InBox310 Android Industrial Computer
Next-Generation Computer for Smart Vending
The InBox Android Industrial Computer supports high computing capabilities while at much lower cost and power consumption than the X86-based computing platforms. Multiple open APIs are provided for custom UI and application development. The embedded support for an extensive catalog of vending peripherals and payment devices allows quick and simple integration into existing vending solutions.
A powerful, rugged ARM processor coupled with the open Android operating system provides the backbone for innovative smart vending solutions.
Powerful, Ruggedized Hardware
● Freescale i.MX6 quad-core Cortex A9 processor
● OpenGLES2.0 and OpenVG™1.1, 2D and 3D graphics acceleration
● 1080P HD fullscreen video at 60 Hz
● Industrial fanless design and low power consumption
● Wide range of peripheral interfaces including RS-232 serial, USB and HDMI for an expansive hardware compatibility portfolio
Android Operating System
Open-source Android toolkits and software reduce development time while improving the end-user experience.
Extreme temperatures, wide power supply tolerances, electromagnetic disturbance protection.
Ready to Vend
● Embedded support for an extensive catalog of payment devices and vending hardware allows quick and simple integration into existing vending solutions.
● As a platform for custom vending applications, the flexible Android API is unparalleled in terms of usability and developer controls.
Before public and private enterprises send humans hurtling through space in the hopes that they’ll land on Mars and start building an extraterrestrial settlement, it’s perhaps worth reviewing why that might be worthwhile. One important reason? So our whole species doesn’t die out.
National Geographic’s new miniseries, Mars, from executive producers Ron Howard and Brian Grazer, explores the public and private efforts underway to colonize the red planet and imagines the first manned mission a decade and a half into the future.
“We need to go to Mars because it protects us from extinction,” Andy Weir, author of The Martian, says in the first of six episodes. “There’s all sorts of things that could happen on Earth that kill all the humans on the planet. But once humans are on two different planets, the odds of extinction drop to nearly zero.”
The episode—premiering November 14 on TV but available now on NatGeo’s website—also features interviews with figures like SpaceX founder Elon Musk, astrophysicist and science icon Neil deGrasse Tyson and NASA Planetary Division Director Jim Green. These documentary scenes are interspersed with a fictional scripted drama—the spacecraft Daedalus and its international crew are en route to Mars in the year 2033.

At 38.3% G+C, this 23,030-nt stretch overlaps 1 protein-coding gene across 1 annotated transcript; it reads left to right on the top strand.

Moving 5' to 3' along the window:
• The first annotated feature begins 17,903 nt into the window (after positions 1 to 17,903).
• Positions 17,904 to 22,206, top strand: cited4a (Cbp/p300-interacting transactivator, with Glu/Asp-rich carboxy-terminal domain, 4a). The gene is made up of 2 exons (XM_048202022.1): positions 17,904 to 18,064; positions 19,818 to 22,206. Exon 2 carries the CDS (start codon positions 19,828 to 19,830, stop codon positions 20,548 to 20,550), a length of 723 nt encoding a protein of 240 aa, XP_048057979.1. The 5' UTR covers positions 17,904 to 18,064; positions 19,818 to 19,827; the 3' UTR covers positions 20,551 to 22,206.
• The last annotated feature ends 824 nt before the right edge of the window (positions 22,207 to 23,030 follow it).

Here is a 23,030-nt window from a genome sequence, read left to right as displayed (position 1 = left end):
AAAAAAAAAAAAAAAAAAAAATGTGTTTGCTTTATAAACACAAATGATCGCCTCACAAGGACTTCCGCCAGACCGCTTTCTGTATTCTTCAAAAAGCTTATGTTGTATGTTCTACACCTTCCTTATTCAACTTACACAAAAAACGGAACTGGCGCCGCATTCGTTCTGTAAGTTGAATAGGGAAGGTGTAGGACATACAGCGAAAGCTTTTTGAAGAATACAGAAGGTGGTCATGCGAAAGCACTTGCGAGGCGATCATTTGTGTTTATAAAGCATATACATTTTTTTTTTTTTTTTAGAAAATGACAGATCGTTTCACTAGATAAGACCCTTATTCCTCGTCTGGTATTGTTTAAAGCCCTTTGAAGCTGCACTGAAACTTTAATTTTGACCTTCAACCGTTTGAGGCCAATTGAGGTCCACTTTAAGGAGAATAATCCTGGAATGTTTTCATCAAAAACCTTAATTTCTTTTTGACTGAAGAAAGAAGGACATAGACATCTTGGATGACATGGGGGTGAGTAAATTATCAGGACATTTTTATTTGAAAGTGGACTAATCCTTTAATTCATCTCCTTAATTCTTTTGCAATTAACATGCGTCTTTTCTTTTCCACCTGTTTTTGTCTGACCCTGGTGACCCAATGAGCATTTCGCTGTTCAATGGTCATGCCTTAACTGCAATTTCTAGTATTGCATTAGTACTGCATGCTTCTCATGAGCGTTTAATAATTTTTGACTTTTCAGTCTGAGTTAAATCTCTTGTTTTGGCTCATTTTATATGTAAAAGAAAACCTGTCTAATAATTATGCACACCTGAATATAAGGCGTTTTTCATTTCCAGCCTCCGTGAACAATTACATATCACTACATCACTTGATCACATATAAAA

Newsweek spoke with Howard about the series, what keeps him coming back to space projects and why the election matters for the future of space exploration.
This isn’t the first time you’ve worked on a project related to space exploration. What keeps bringing you back, most recently with Mars? It’s probably one of the most dramatic, romantic and cinematic realms that we could be dealing with as storytellers, and so it really stimulates my imagination and the audience’s as well. I thought this was such an interesting creative experiment as well. Both Brian Grazer and I really jumped into it.
One of the most striking things about Mars is the mix of scripted and unscripted, fictional and documentary, present and future. Can you talk a little bit about that creative experiment?It was an interesting notion because, on one hand, attempting to do a miniseries about going to Mars and having it be 100 percent scripted would have a) been prohibitively expensive perhaps and b) it would quickly exist as science fiction, no matter how well-researched. That’s not really what National Geographic stands for, no matter how authentic the portrayal might be. So the idea really began as a documentary, even though in back of our minds we had an idea that wouldn’t it be great to do a miniseries.
It quickly became a desirable idea to use the documentary material to inform the scripted material, and use the scripted material to engage audiences and relate to what might be involved in going to Mars and colonizing it. We thought the two could work together. There are lot of re-enactment shows…. Those are sort of low-budget re-enactments just meant to give a little energy to the talking heads. And this was something else. [We wanted to] create real, powerful, scripted dramatic material that is, of course, conjecture, but to make sure that it’s informed by the facts and the audience can trust that we’re not making things up here. We’re not creating heightened sci-fi.
Unlike most television shows, it had to be discovered in the editing room, more the way experimental feature films are and the way long-form documentary work is. We had outlines but didn’t really know when we were going to cut back and forth between scripted material and documentary materials. We had estimates, and sometimes we were right, and usually we were wrong. That eventually allowed us to find this balance.
What were you most surprised to learn in the process of making this series?As a storyteller, I was really relieved that it worked as well as it did. I like to make all kinds of shows and films, whether it’s fantasy or big-popcorn, big-screen escapism or dramas based on real events. I was thrilled that this worked. One of the things that gave me hope that it could is once we decided to go beyond the mission and just getting to Mars. We began focusing on dramatizing the colonization portion, which wasn’t in initial plan. I got really excited about it. It wasn’t until I began gathering information, talking to Elon Musk, reading the book [Steve Petranek’s How We’ll Live on Mars], that I began to really embrace the idea of colonization and eventually even terra-forming. That, I thought, gave us something fresh and exciting to explore.